THERE MAY be a reason viognier nearly went extinct a half-century ago. And with regularity, grape growers no doubt wish it had.
The white grape of France’s northern Rhône Valley can be maddening to grow and a difficult wine to craft. Viognier is best known as the grape of the Rhône’s Condrieu district. As recently as 1965, just eight acres of viognier remained in Condrieu, putting it in jeopardy of simply vanishing into history.
But since that time, viognier’s fortunes have improved. Today, about 750 acres of viognier are grown in Condrieu. In the past 15 years, the grape has gained a bit of a stronghold on the Pacific Coast, particularly in Washington, where nearly 2,000 tons were harvested in 2012.
Viognier is difficult to grow because it ripens unevenly and is susceptible to disease. If it’s harvested too early, it will become a simple wine. If it’s picked too late, a flaccid, oily and generally unattractive wine could be the result. In addition, viognier is naturally low in acidity — just the opposite of riesling or sauvignon blanc, and arguably it doesn’t handle oak well at all.
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To top it off, because of its scarcity and difficulty to grow, viognier is relatively expensive — the highest-priced white variety in Washington — so the resulting wines are not bargains.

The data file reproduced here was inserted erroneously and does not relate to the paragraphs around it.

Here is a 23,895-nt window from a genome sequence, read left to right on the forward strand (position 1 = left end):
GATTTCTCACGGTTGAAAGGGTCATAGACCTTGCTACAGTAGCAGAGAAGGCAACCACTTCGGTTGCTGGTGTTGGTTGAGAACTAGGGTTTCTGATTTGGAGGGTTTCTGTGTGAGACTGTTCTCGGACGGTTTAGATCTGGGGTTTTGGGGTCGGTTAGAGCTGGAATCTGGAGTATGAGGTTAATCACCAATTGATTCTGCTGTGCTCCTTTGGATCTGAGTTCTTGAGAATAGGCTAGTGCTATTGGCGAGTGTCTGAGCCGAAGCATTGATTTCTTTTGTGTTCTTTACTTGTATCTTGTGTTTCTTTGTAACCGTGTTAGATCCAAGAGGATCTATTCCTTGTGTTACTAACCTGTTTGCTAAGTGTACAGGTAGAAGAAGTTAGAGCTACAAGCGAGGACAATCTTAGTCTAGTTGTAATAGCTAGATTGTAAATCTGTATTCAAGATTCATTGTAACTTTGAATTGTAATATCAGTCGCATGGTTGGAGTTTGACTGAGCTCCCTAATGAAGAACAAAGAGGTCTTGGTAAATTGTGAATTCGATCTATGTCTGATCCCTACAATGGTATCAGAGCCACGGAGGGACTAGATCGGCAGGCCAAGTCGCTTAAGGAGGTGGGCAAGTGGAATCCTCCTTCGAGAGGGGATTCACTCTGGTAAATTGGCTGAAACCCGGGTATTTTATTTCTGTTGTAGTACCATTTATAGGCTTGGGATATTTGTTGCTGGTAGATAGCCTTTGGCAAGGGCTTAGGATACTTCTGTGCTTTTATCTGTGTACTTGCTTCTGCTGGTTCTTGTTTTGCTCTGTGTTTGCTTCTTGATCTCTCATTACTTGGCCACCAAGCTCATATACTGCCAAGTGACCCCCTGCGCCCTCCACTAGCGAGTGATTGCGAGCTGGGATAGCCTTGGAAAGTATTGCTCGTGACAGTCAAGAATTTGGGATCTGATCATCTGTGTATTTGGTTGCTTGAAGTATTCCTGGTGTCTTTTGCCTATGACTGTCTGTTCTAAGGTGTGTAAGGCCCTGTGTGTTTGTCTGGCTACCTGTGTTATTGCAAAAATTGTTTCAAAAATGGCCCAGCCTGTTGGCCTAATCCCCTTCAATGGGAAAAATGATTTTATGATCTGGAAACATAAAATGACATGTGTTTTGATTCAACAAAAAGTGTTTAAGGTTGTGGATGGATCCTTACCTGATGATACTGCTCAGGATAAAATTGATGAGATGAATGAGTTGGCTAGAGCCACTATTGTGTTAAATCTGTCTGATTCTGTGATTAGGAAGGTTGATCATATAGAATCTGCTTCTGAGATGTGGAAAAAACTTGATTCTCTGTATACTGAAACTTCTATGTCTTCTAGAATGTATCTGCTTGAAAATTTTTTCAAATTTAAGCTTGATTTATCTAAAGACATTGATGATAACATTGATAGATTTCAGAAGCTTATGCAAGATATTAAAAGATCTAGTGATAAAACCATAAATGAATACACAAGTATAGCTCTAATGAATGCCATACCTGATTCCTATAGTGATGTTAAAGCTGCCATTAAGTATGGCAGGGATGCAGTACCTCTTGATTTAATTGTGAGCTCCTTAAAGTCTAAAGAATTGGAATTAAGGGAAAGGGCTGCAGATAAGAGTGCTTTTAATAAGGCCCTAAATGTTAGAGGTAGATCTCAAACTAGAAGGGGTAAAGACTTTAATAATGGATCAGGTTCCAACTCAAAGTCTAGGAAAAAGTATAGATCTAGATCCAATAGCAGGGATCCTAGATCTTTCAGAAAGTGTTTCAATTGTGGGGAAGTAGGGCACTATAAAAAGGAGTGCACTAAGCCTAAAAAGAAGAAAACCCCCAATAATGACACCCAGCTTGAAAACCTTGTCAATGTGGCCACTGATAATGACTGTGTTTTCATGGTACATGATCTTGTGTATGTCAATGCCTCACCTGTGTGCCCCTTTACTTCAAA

So why in the world would we be interested in this whiny little brat of a grape? Because when a winemaker finds the sweet spot with viognier, the result can be simply sublime. Aromas and flavors that are reminiscent of an orange Creamsicle, along with notes of tropical fruit and exotic spices make it worth the effort to put up with a grape that is finicky at best and exhaustingly frustrating at its worst.
Additionally, many Washington winemakers like to add up to 5 percent viognier to their syrahs, a strategy traditional in the Côte-Rôtie district of the northern Rhône that adds another layer of complexity to the red wine.
My consistently favorite viogniers through the years have come from cooler regions in warm vintages, which gives the grape a chance to mature during a long season. Areas such as the Yakima Valley, Lake Chelan and Ancient Lakes of Columbia Valley tend to have the most success with viognier.
Andy Perdue is the editor and publisher of Great Northwest Wine. Learn more about wine at www.greatnorthwestwine.com